“The off-boarding process is a step in the system, access, and data lifecycle process. The off-boarding process can be no more secure than the onboarding and control processes. If you properly authorize access to inventory, data, and authentication systems, you can make sure that access is removed.” by Timothy Fawcett, Guernsey (Follow him on LinkedIn)
1. Communicate employee’s exit
Everyone in the team, their managers, and members should be notified of the employee's exit. This will give them the opportunity to thank the employee for their work.
If the employee was in a customer-facing position, let them know of the employee’s departure and who will take over the account.
2. Resolve paperwork
Besides filing the employee’s termination or resignation letter, also file non-disclosure or non-compete agreements.
3. Finish payroll process
Communicate with the payroll department to complete their final pay. Settle other requirements for Benefits, 401K, PTO Balance, Insurance, and Tax related forms.
4. Exit interview
Conducting an open interview to receive honest feedback on what works and what not will eventually help you improve your work environment, leadership, and organization in general.
As you finish the formalities above it’s time to check-off the IT offboarding points to preserve data security in your enterprise.
5. IT checklist for employee offboarding
Below we compiled nine basic steps from the IT perspective where some will depend on the employee and what kind of data they were able to access.
We recommend full deprovisioning (Step 3) that starts with verifying every app an employee uses. Make sure to review license usage once accounts are deprovisioned (Step 9). This ensures consistent cost management.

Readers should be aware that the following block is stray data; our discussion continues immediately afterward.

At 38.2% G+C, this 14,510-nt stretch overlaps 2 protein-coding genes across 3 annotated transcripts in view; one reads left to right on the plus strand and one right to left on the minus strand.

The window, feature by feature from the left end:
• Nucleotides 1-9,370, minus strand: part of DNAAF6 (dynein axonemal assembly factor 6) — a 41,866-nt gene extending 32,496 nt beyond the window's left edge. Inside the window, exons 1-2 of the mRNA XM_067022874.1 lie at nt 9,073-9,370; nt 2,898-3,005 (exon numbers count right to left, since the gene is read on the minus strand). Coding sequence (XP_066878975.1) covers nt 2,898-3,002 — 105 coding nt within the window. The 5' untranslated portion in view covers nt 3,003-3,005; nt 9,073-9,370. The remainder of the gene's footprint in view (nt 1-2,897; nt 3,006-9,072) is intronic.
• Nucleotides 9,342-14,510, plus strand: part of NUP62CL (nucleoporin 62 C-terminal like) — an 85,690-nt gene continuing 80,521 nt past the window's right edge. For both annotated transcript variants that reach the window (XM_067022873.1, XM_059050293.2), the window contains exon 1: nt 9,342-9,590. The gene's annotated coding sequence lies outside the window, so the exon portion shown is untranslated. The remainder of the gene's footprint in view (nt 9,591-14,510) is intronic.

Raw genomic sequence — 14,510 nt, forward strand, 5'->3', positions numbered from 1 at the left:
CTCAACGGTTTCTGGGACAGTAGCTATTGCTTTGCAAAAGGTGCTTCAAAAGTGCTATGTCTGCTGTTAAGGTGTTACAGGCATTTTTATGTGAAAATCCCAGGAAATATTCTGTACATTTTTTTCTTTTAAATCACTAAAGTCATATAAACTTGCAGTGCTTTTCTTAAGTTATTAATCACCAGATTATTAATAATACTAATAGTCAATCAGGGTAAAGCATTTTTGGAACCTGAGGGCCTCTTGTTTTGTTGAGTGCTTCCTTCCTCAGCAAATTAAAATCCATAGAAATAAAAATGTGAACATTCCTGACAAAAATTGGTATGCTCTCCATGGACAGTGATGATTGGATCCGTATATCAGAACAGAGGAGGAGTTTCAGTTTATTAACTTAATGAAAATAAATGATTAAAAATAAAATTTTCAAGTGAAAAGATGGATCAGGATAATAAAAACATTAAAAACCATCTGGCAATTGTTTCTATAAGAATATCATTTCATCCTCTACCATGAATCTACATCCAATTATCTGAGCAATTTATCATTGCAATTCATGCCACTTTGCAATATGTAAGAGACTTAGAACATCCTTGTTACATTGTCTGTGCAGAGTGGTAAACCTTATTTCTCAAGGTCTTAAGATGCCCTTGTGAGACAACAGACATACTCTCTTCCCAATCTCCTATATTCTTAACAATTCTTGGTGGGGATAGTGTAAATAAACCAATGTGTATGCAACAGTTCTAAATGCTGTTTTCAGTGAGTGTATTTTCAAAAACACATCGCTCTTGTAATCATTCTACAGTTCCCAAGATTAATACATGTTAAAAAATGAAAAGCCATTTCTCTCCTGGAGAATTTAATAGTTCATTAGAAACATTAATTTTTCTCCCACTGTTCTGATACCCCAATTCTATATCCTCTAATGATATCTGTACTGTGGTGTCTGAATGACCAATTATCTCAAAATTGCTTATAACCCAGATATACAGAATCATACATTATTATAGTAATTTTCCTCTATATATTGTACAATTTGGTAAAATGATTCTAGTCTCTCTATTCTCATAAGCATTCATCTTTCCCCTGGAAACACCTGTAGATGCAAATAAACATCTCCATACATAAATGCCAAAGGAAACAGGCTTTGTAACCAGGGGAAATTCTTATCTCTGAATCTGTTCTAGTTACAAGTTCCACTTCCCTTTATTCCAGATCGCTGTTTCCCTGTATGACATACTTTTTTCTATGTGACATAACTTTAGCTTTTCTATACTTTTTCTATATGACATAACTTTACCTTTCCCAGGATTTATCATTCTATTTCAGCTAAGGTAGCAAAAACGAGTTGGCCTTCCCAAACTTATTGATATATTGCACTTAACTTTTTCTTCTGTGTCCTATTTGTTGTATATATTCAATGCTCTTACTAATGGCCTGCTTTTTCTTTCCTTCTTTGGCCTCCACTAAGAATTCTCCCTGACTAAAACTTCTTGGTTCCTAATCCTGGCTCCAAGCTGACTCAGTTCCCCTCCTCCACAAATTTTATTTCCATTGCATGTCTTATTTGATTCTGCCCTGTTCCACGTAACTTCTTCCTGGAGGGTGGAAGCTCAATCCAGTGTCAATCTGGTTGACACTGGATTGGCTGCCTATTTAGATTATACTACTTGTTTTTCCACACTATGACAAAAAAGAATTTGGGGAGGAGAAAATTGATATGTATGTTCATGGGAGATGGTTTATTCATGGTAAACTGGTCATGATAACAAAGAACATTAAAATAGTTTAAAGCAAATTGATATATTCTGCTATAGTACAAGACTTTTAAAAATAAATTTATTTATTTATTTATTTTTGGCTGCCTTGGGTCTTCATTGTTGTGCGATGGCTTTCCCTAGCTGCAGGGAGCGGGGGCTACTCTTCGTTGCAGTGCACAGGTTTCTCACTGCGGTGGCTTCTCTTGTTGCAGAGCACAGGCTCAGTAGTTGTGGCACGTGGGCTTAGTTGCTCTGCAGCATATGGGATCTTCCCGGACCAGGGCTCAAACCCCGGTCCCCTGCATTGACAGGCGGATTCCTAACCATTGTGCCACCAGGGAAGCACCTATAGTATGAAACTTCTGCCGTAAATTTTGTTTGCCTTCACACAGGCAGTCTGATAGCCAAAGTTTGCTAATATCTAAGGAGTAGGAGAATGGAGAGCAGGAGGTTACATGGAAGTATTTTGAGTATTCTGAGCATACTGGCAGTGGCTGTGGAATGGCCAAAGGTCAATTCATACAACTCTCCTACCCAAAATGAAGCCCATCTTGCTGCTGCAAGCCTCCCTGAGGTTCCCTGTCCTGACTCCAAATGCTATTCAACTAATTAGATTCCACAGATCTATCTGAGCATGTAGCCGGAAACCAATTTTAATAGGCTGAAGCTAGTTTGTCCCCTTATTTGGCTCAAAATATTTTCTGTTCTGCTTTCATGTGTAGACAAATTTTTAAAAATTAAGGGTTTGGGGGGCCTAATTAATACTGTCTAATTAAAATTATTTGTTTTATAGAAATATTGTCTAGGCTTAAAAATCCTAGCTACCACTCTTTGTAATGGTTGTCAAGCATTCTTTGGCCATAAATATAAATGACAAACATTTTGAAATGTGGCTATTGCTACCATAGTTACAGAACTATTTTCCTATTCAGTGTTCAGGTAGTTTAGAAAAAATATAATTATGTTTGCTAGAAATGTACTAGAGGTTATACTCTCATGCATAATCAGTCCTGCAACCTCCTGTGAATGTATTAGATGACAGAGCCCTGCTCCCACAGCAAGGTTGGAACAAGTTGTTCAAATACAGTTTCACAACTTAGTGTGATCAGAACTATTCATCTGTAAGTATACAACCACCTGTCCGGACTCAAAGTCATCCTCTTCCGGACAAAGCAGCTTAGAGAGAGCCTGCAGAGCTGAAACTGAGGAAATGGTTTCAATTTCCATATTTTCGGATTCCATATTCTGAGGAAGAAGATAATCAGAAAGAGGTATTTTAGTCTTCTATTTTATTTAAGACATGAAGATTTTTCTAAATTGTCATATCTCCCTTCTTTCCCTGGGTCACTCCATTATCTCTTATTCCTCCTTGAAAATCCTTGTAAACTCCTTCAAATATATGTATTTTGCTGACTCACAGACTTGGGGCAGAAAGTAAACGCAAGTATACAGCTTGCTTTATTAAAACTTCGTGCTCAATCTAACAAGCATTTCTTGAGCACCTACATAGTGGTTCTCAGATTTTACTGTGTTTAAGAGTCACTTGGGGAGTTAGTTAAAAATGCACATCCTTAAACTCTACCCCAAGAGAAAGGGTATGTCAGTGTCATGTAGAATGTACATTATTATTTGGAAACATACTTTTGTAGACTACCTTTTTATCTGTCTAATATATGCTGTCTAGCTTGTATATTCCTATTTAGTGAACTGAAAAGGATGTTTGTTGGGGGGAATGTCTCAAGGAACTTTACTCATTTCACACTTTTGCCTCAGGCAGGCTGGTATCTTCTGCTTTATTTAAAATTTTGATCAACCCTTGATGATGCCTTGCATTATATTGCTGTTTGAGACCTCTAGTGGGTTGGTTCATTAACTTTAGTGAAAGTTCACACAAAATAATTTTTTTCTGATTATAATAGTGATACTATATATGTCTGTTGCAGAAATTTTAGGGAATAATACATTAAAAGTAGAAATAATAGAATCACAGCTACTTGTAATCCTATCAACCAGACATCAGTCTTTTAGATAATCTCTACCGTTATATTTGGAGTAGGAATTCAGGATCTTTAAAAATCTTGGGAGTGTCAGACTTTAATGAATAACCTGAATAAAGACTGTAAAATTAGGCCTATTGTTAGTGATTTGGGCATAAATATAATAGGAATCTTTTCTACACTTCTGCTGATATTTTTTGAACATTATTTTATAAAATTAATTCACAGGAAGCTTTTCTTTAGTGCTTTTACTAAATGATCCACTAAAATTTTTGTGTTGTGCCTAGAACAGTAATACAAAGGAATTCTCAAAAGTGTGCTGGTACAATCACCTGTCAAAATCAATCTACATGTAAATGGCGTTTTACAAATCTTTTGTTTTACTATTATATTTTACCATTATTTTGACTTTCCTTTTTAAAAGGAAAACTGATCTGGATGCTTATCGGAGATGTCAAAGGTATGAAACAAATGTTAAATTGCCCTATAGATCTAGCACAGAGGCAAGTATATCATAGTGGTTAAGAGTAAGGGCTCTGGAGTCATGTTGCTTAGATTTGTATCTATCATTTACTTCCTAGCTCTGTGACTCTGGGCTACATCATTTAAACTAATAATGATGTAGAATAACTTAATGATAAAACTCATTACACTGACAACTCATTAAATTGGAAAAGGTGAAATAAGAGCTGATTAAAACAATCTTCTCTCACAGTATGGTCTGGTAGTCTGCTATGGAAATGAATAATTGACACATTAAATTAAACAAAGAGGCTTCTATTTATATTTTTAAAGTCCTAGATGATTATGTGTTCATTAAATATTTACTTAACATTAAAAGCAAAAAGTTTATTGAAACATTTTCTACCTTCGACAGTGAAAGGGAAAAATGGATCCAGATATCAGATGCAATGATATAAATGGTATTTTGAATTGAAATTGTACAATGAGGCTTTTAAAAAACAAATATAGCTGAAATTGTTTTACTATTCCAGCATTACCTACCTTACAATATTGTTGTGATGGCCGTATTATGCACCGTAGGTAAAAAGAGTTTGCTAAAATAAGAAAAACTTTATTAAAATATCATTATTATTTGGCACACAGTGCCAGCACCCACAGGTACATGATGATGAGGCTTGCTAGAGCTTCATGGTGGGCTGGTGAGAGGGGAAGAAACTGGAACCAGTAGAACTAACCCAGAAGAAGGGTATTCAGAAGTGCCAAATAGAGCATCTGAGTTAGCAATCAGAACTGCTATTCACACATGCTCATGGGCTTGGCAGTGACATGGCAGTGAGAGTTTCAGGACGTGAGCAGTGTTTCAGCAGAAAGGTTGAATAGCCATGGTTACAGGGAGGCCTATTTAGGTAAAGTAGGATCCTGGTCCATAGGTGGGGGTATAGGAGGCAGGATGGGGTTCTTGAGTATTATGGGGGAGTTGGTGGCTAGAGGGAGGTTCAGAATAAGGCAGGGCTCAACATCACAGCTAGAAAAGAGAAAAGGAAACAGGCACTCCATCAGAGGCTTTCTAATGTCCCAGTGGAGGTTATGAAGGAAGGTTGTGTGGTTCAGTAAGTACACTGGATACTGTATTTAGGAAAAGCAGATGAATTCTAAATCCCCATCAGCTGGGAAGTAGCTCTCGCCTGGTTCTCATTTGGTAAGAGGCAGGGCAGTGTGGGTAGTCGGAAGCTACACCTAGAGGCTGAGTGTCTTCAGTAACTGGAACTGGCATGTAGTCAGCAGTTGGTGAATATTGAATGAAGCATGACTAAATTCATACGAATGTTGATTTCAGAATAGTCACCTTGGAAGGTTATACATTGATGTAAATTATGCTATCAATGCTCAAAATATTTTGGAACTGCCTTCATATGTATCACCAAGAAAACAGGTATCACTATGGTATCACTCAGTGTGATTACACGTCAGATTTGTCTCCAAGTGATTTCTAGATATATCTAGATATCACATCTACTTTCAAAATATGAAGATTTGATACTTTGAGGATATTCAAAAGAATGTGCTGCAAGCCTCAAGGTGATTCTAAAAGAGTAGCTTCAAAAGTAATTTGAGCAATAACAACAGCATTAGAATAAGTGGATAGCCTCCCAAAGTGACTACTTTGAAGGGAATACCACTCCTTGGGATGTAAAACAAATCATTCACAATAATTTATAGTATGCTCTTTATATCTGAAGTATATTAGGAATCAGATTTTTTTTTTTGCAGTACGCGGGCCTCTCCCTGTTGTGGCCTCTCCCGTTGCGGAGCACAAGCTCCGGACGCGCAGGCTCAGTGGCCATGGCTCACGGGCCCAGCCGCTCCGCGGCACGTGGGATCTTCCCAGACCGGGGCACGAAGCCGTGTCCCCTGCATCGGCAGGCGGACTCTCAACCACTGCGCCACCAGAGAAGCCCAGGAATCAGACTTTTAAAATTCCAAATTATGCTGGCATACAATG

- Reclaim all assigned equipment
Make someone responsible. If you’re not responsible for recovering the assets then make someone else do it. This way you can follow up and keep track of the assets as they return. Revoke all devices that are associated with company apps and not just a company laptop.
- Revoke access
Revoke access to Identity Provider, Single-Sign-On and Production systems, and all internal user accounts to which the employee had access.
- Unassign SaaS or software licenses (cross-reference in SaaS management tool)
Verify every app an employee used and deprovision accordingly. Pay attention to shadow IT as it is most often a missed step especially when offboarding employees. If you don’t control your data, you may not be aware of what access to remove.
- Perform a backup of user’s data
Perform a complete backup of the user’s data. If you already have it saved and archived as part of your routine manage it according to your internal compliance policy.
- Take forensic images of computing devices
High-risk organizations should take forensic images of computing devices, PCs, Phone, Email, etc. for any employee that is terminated for cause or has access to IP including customer lists. Having this data may prove essential if the employee disputes their termination.
- Disable access to email account
Create an out-of-office message for email or forward employee’s emails to the superior or person responsible. Remove the email address from generic distribution lists and manage them according to your internal policy.
- Change passwords
If there are any passwords that were shared between employees in the organization or department itself, require staff to change those to remove the potential risk of any unauthorized access.
- Update Credit Card payments